March 25, 2007

Women 2.0 Gets It So Wrong

First off, I really hate all this 2.0 naming. Why plant yourself in a time that is on the verge of obsolescence? Women 2.0. What can I say? Are we software that needs an upgrade?

Anyway, Women 2.0 is running a pitch contest (great idea), but for the rules way down at the bottom which say:

Women 2.0 Napkin Business Challenge Eligibility and Rules

The business plan must represent the original work of members of the team. You can submit as many business ideas on napkins as you want. You may have a team of up to four individuals. At least half of the team must be female and at least half of the team must be under 35; else the majority shareholder must be a woman and under 35. This is a Women 2.0 and Entrepreneur27 production after all.

Nice. So Mike Moritz and Tim Drapier are the prizes (meetings with them for another pitch). And the judges are mostly women, over 35.

Isn't the issue that women who are first timers need a lot of help getting started in terms of making a startup, pitching and getting funding? And, there are so few women anyway. Why on earth would you limit it? If you are really concerned that the few women over 35 that might submit ideas are going to wipe out the few women under 35, why not divide them into categories by age?

There is so much to know as you make a startup, and you need experienced people around you to clue you in, because almost none of what you really need to know is written down or even bloggable.

My best learning experiences have been with people who have a lot of experiences with the VC community, who can explain how things work, the quirky hand done ways of VC land, and what the various relationships are between people, and just how connected they are in what appears from the outside to be invisible.

I also am well aware that women over 35 are often seen as invisible in our society. If women are only valued for their looks (not how I see the world, but there is certainly a large percentage that treats women this way, and they aren't only men), then a woman over 35 is a stereotypical 'fading bloom.' And a women over 35 making her first company, pitching for the first time, in this Byzantine and fairly undocumented world around funding can be very difficult, because people may well be seeing right past her.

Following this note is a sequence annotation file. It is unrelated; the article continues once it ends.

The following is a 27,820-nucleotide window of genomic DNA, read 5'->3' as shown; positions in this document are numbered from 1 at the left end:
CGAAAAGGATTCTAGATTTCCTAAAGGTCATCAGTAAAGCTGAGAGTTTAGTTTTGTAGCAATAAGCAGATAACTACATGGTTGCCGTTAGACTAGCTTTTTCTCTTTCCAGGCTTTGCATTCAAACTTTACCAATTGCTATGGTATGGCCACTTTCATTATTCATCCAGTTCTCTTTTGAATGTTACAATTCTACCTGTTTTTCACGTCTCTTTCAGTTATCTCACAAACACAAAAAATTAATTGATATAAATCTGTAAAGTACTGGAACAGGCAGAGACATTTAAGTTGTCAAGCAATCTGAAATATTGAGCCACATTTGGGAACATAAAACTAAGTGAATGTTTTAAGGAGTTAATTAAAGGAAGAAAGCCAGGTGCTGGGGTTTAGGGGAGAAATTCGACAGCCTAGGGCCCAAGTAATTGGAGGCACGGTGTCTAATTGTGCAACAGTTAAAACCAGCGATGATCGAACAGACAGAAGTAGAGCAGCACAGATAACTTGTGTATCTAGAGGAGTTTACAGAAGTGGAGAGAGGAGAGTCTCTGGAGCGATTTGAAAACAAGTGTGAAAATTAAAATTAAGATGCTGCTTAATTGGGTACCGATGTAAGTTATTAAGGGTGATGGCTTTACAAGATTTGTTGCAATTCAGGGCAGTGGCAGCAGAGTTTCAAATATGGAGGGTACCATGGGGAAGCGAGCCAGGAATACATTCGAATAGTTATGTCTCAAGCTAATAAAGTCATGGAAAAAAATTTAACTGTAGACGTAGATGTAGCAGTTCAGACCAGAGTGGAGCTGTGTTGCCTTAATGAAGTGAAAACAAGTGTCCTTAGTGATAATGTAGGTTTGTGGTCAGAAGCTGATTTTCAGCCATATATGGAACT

I don't believe I've had this experience myself, and maybe that's because people don't see me at about that age. Or maybe it's because of other things.. I don't really care. The bottom line is for women who are older, it's more difficult.

The thought of going to Sand Hill Road and standing up for yourself and your ideas can be intimidating. VCs meetings can be hard. One VC interrupted me 12 times (after the third, I started making tic marks) to say that with his startup (10 years before) they never had to do anything social. And he didn't belive in it now and why on earth was I even thinking about it? I don't mind defending what I work on, but you really have to have it very together, and often they actually don't want a real answer. They are looking for the right code words to provide comfort that this is a good investment. If you don't speak the way they understand the world, you will not be taken seriously. They also may be looking for push back instead of inclusiveness if they challenge you, and women when they first meet someone are often reluctant to push back without more relationship building. Right there in the first 5 minutes of a meeting, that can be a confidence undermining event for both parties. Women do communicate differently than men, and it doesn't change at 35.